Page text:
Last week, I discussed the need to keep plumbing ventilation free from obstructions, and what can happen to vents that are blocked, disconnected or improperly installed. This week, I want to focus on proper ventilation for heating equipment. Boston has had an unusual amount of snow this winter, and that can increase the need to provide maintenance for your heating vents.
Home heating equipment is designed to work with ventilation of some type. Most heating fuels create toxic gases as a byproduct of combustion, and these noxious gases are vented safely out of the home through the chimney. Preventing accidental exhaust escape is key to keeping a home and its occupants safe.
High efficiency heating equipment must have both intake and exhaust ventilation ports. These ports must be kept free of debris and must not be obstructed by the buildup of snow, ice, or stored objects. Reducing the airflow into and away from the heating unit can cause operating problems, decreased efficiency, unexpected equipment shutdowns, and improper venting of exhaust gases back into the living space.
Keep all heating vents clear of obstructions at all times. Maintain a 3′ clear, unobstructed space around any heating vents that exit the sidewall of your home. During heavy snowfalls, make sure that the vents are open and unobstructed. This may involve clearing away snow and ice that could be accumulating around the vent pipes. If you find that you are often required to clear accumulating snow and ice away from your heating intake and exhaust ports, you may want to consider moving the ports to a more sheltered location, or venting your heating equipment through the roof of your home.
One special note about chimneys: chimneys are generally designed to reduce or eliminate the possibility of obstruction by organic materials and debris that might otherwise enter the opening at the top of the chimney. Chimneys can become blocked or obstructed over time by the build-up of ash, creosote and other physical by-products of combustion. They can also be obstructed by the deterioration of the chimney itself. If your heating equipment vents out of the chimney, have your chimney inspected periodically for signs of deterioration, and correct any problems you find.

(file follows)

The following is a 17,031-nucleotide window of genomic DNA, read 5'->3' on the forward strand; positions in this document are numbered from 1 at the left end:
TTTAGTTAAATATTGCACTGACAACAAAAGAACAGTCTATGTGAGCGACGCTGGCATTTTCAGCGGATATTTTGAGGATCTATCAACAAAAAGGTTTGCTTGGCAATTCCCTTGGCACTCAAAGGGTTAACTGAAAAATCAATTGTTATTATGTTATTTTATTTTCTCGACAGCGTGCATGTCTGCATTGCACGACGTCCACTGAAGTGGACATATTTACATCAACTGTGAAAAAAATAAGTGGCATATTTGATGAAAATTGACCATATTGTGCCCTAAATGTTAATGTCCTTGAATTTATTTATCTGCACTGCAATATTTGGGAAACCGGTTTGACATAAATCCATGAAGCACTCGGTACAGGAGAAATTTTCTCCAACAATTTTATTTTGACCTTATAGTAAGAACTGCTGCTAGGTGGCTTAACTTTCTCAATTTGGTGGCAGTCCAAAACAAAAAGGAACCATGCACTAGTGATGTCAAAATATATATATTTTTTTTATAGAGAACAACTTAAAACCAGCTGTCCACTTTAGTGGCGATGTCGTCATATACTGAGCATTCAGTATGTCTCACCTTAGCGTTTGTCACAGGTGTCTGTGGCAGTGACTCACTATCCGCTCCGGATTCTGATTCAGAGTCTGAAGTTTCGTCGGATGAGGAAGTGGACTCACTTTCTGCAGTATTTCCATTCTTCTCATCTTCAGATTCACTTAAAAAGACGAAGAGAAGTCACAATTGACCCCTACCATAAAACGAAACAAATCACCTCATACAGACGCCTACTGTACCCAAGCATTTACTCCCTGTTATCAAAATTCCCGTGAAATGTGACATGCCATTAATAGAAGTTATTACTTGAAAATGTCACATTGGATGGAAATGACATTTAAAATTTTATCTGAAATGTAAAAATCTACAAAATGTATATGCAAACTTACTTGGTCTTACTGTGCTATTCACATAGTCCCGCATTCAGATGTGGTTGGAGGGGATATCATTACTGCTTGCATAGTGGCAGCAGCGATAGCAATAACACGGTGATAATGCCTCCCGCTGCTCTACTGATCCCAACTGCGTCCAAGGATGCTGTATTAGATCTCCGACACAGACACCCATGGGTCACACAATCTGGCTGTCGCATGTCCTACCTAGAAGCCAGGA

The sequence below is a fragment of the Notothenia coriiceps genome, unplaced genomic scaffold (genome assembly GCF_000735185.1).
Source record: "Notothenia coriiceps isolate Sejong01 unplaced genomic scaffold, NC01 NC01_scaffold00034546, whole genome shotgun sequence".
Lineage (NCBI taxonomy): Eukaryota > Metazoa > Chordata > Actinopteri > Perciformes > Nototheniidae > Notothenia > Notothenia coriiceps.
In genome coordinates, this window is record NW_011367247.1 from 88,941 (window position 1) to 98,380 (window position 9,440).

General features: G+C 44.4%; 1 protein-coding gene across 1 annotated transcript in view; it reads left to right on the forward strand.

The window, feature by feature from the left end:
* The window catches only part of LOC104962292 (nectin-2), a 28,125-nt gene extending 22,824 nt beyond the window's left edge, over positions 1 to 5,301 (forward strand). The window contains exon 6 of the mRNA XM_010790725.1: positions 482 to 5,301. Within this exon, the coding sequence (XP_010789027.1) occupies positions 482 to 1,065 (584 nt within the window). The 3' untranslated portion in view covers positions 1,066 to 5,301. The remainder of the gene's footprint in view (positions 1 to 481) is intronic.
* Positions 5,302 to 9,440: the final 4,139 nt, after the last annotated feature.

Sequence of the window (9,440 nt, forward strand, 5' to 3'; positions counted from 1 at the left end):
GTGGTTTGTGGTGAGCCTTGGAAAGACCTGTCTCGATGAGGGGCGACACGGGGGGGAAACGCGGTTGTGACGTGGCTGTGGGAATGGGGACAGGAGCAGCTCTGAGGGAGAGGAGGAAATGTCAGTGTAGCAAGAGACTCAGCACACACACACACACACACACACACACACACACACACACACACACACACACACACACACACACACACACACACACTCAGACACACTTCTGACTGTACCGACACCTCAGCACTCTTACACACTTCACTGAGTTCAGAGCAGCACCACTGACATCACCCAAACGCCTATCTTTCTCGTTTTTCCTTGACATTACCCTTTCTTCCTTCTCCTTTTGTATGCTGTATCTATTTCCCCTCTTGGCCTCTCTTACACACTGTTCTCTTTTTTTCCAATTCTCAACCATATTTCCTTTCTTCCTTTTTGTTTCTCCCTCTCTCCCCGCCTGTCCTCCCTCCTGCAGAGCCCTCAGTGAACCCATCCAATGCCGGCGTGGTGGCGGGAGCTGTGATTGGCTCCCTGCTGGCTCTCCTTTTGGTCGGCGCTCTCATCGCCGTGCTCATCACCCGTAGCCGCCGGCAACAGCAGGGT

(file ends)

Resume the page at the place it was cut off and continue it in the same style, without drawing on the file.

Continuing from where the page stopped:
If you have a fireplace or wood-burning stove that you use for supplemental heat, pay special attention to your chimney(s). Creosote, which is a product of the incomplete combustion of wood or coal, can accumulate inside a chimney over time. The accumulation of creosote in the chimney reduces the chimney’s ability to draft air upward. This, in turn, reduces the overall amount of air available to the wood/fuel, which lowers the temperature of the fire and promotes the production of creosote. Over time, it creates the conditions that lead to chimney fires. Before each heating season, have your fireplace or wood-burning stove inspected. Check the flue for proper operation, and monitor the build up of creosote.
Replacing older, low-efficiency heating equipment with high-efficiency models can reduce or eliminate the need for supplemental heat, and can make your home safer during the winter heating season.
For more information about high-efficiency home heating equipment, rebates, special financing programs and tax credits that you may be able to take advantage of, please contact us at Boston Standard Plumbing & Heating at (617) 288-2911. We’ll be happy to assess your current heating equipment and show you how you can save money on your winter heating bills.
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